The narrator of "Cask of Amontillado, wants Fortunato to go to the narrator's vaults - so why say the opposite to Fortunato?

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sullymonster eNotes educator| Certified Educator

The narrator, Montresor, uses a bit of reverse psychology on Fortunato.  He understands his prey very well, and has long planned for this ambush.  He starts by mentioning something that Fortunato is very interested in - the Amontillado.  Then he plays upon Fortunato's natural jealousy and possessiveness by saying that he, Montresor, will get Luchesi to verify the Amontillado.  After this mention, Fortunato is anxious to have access to the wine.  It becomes an urgent matter, and Fortunato presses Montresor to show him the "pipe."  By remaining somewhat resistant, and by expressing concern for Fortunato's health (the basement is damp), Montresor both increases Fortunato's urgency and makes himself seem harmless.  Here is the last exchange from the story, when Montresor exclaims his concern for Fortunato:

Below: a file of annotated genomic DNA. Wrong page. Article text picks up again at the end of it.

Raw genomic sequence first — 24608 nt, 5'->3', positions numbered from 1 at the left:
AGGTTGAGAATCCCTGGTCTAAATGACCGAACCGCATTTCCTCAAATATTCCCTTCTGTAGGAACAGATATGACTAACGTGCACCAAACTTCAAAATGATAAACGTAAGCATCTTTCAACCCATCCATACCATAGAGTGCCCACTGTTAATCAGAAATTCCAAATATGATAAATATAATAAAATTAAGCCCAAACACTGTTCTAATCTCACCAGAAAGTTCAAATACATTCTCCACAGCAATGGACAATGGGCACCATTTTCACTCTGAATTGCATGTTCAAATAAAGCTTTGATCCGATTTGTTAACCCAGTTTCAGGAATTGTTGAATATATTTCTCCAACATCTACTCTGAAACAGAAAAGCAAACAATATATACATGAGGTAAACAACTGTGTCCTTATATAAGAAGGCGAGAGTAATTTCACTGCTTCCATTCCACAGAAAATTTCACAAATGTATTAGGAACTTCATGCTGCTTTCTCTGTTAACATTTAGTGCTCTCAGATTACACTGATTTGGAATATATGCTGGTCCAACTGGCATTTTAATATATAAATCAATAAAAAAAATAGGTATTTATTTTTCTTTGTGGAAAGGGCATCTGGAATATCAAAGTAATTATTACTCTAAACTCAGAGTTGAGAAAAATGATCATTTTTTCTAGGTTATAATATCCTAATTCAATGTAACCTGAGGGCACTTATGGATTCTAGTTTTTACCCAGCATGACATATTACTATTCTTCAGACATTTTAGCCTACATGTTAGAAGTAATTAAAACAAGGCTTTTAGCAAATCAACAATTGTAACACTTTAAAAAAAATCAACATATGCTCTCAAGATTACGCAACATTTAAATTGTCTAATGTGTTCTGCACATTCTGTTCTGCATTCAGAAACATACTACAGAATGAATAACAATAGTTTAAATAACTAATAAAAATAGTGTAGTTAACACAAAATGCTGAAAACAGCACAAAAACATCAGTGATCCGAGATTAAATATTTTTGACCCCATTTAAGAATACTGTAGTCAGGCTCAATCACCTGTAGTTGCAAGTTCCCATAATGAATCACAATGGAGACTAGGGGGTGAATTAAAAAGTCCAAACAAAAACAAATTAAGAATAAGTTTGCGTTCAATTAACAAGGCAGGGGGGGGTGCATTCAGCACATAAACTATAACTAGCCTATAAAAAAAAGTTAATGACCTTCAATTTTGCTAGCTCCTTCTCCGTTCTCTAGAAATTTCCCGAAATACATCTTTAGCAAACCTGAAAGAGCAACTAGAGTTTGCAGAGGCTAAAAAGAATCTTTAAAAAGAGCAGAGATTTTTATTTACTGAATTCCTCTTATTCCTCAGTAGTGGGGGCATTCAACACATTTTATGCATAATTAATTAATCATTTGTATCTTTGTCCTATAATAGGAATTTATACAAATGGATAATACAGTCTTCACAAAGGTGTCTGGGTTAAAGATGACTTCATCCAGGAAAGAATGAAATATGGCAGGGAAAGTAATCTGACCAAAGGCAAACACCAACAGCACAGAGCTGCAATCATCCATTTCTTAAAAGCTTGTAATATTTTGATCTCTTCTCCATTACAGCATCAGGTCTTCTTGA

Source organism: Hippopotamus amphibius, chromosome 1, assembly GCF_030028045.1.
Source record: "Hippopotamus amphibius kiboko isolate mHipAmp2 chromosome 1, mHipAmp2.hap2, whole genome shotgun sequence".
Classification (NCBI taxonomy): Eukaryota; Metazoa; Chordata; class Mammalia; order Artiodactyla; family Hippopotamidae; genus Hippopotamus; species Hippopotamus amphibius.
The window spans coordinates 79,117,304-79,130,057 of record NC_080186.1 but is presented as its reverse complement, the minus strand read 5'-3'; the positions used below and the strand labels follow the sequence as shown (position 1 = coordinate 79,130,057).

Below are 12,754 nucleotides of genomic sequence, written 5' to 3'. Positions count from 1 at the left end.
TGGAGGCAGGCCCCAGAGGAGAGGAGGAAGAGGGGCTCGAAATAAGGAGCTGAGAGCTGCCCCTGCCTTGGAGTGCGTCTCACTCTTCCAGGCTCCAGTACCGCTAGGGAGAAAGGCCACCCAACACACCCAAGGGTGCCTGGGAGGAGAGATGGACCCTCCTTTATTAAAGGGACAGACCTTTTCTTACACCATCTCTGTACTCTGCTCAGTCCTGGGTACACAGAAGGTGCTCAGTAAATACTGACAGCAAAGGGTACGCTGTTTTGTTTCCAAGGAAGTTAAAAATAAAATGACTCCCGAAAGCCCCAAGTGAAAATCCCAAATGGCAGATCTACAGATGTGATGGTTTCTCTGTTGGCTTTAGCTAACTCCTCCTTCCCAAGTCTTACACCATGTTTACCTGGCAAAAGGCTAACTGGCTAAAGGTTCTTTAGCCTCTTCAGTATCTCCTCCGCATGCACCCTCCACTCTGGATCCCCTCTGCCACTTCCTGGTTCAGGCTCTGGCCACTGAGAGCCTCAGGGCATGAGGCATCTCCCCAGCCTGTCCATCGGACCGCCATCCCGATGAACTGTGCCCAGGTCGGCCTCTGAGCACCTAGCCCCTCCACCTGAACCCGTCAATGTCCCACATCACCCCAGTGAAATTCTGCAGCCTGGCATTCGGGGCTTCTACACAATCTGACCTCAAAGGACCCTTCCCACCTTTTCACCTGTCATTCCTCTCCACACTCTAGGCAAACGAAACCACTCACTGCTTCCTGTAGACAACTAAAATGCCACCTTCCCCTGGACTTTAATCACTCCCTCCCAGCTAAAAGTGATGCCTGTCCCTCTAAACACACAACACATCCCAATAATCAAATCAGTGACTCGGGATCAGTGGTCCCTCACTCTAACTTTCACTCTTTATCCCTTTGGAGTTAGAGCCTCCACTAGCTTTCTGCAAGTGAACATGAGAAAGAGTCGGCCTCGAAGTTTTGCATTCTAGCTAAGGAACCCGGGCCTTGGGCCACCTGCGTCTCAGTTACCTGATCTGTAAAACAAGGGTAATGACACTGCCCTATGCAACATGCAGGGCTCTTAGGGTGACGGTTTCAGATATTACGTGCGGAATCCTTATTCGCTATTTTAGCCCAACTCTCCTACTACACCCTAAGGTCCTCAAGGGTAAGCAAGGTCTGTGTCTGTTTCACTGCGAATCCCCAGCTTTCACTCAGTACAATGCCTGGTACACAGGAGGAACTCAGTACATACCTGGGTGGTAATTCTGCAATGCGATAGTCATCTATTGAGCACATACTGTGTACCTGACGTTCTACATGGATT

“My friend, no. It is not the engagement, but the severe cold with which I perceive you are afflicted. The vaults are insufferably damp. They are encrusted with nitre.”

“Let us go, nevertheless. The cold is merely nothing. Amontillado! You have been imposed upon. And as for Luchesi, he cannot distinguish Sherry from Amontillado.”

 

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The Cask of Amontillado

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